Species names in all available languages
|English (United States)||Spix's Spinetail|
|French||Synallaxe de Spix|
|Spanish (Argentina)||Pijuí Plomizo|
|Spanish (Paraguay)||Pijuí plomizo|
|Spanish (Spain)||Pijuí plomizo|
|Spanish (Uruguay)||Pijuí Común|
Spix's Spinetail Synallaxis spixi
Version: 1.0 — Published July 13, 2012
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Sounds and Vocal Behavior
The song of Spix's Spinetail variously is described as "a five syllable phrase, last four notes with bubbling quality: sweet! bee bee bee bee . . . . . .sweet! bee bee bee bee . . . .". " (Belton 1984) or as "a constantly repeated, fast whít, di-di-di" (Ridgley and Tudor 1994). Its song is similar to that of the Dark-breasted Spinetail (Synallaxis albigularis) which is geographically distant (Ridgley and Tudor 1994).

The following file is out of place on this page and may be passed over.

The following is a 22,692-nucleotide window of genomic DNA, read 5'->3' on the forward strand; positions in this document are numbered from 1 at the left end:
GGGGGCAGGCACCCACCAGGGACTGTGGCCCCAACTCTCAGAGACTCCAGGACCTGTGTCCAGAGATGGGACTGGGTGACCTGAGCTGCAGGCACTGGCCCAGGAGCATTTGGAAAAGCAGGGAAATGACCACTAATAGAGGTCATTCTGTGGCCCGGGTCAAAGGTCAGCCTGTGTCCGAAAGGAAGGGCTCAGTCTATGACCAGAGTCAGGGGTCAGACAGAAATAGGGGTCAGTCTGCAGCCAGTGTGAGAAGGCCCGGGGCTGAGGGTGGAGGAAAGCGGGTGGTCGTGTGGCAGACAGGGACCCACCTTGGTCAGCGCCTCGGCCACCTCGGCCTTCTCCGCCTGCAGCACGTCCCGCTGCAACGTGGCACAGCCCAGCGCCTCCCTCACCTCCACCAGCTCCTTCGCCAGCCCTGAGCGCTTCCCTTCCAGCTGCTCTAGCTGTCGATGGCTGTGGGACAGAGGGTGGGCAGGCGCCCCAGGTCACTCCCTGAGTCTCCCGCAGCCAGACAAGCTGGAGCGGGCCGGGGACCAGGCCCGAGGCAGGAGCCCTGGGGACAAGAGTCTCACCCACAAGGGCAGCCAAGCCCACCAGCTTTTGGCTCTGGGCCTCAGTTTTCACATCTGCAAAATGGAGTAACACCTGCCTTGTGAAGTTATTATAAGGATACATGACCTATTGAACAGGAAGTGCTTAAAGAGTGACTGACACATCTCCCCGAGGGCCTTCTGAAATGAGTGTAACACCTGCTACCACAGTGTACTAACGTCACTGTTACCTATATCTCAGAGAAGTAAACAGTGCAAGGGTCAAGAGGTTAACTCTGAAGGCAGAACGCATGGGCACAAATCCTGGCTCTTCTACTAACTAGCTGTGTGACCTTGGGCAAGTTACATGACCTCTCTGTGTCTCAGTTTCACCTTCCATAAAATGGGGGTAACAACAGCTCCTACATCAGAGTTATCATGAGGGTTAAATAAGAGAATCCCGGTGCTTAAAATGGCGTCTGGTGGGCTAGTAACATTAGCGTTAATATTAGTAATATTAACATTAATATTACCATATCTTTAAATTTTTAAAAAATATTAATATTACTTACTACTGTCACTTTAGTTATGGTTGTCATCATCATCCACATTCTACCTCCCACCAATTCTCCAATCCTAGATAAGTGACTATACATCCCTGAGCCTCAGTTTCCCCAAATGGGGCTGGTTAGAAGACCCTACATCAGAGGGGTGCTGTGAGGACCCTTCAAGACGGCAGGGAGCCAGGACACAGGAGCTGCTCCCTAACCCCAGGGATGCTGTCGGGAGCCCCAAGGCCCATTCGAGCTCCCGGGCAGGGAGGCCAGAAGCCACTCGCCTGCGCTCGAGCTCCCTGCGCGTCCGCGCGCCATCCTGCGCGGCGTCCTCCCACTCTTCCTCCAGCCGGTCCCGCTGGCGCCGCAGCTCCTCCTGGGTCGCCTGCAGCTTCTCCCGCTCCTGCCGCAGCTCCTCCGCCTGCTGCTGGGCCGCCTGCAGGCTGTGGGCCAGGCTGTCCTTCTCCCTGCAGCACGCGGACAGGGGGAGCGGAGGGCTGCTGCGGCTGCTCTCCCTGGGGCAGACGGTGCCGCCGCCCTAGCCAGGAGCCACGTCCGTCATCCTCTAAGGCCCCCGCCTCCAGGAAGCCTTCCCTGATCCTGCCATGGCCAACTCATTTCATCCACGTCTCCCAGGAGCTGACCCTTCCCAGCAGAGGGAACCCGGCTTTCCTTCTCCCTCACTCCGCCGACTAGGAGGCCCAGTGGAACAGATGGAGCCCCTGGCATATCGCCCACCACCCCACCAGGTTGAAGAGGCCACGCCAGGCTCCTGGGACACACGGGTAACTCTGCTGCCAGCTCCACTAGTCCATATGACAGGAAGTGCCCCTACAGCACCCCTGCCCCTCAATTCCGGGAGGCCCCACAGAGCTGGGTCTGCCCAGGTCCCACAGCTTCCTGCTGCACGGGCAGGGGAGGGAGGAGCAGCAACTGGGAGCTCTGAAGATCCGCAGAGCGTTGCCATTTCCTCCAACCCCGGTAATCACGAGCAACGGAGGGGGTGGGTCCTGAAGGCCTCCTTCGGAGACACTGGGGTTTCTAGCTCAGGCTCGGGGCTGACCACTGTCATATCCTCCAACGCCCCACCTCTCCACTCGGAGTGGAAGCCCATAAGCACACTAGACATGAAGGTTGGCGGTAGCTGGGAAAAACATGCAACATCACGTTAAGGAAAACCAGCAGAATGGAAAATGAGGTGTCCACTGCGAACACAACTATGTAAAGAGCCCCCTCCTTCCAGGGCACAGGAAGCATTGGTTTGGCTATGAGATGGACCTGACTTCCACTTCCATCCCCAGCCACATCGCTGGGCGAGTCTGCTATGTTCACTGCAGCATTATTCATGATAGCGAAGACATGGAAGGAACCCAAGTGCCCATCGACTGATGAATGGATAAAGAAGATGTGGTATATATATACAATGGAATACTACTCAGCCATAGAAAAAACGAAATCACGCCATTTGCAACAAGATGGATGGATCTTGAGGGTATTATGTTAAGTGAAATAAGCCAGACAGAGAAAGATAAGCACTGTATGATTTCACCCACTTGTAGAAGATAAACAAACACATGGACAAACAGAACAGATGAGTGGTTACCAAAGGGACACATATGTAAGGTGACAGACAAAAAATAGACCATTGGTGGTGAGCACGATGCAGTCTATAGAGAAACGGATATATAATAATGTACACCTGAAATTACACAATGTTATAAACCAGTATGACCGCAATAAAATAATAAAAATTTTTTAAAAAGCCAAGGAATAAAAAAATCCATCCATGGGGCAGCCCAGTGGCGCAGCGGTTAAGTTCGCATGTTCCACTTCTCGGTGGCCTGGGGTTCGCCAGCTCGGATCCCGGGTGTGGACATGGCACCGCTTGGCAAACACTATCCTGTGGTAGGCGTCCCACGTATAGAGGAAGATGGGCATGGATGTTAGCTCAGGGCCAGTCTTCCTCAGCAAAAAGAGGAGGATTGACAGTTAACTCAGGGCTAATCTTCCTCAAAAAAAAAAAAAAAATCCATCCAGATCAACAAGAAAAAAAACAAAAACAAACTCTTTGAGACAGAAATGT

For a representative audio recording with sonogram, see audio
Bentereré, a name for this bird, is onomatopoeic (Sick 1993). The name "Chicli Spinetail", formerly applied to spixi by some authors (e.g. Meyer de Schauensee 1966), is onomatopoeic but does not accurately represent the vocalizations of Spix's Spinetail, and may have been used originally to describe Sooty-fronted Spinetail S. frontalis (Ridgley and Tudor 1994).
There apparently is sexual dimorphism in the vocalizations of a pair, with one bird calling "wat-TENneNENG," and the other "cheh, cheh, cheh, cheh" (Sick 1993).